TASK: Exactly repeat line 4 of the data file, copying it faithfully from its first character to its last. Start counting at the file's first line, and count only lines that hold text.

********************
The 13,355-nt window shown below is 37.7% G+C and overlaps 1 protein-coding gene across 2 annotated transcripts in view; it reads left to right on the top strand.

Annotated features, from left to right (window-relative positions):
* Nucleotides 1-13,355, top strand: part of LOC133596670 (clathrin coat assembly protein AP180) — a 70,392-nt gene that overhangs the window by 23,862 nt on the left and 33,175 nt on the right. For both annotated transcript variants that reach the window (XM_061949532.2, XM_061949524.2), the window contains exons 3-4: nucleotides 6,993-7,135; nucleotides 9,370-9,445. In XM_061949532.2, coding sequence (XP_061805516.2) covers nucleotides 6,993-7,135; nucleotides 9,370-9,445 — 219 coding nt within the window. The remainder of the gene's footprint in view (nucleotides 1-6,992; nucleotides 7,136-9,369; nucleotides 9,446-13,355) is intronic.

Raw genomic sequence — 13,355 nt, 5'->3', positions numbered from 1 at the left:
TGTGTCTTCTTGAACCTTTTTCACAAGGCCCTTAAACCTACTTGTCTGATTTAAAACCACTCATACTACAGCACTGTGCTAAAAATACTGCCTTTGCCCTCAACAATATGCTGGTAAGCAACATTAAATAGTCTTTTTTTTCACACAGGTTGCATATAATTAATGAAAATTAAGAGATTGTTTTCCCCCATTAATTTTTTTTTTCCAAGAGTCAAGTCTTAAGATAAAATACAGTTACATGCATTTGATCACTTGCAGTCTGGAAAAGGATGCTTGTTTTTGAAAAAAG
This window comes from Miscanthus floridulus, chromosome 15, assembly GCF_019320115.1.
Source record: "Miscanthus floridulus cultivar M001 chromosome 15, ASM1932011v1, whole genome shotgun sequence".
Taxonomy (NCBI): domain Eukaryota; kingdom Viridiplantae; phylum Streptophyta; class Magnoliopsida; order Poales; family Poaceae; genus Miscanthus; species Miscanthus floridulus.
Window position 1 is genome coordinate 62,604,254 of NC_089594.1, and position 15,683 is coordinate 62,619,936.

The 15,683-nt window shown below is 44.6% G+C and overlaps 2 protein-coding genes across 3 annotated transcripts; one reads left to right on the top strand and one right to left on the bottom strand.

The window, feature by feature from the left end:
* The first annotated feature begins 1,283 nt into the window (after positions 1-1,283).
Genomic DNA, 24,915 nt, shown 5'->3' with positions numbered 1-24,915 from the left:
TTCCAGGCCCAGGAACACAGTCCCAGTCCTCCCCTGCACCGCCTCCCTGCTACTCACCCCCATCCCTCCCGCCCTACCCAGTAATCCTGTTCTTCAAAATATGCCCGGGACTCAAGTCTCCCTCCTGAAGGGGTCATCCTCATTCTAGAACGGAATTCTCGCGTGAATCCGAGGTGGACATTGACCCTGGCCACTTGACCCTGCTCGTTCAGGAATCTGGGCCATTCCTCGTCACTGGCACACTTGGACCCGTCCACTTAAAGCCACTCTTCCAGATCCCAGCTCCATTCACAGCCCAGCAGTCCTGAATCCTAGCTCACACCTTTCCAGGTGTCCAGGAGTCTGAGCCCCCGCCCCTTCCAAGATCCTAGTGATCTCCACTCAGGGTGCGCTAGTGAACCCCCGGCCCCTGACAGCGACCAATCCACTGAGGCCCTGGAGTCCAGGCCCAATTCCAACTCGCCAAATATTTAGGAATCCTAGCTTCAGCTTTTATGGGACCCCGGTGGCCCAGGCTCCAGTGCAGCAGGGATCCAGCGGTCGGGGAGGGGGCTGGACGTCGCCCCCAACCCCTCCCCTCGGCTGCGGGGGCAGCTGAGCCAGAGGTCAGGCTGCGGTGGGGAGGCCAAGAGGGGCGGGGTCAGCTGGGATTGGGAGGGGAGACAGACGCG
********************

Raw genomic sequence — 13,355 nt, 5'->3', positions numbered from 1 at the left: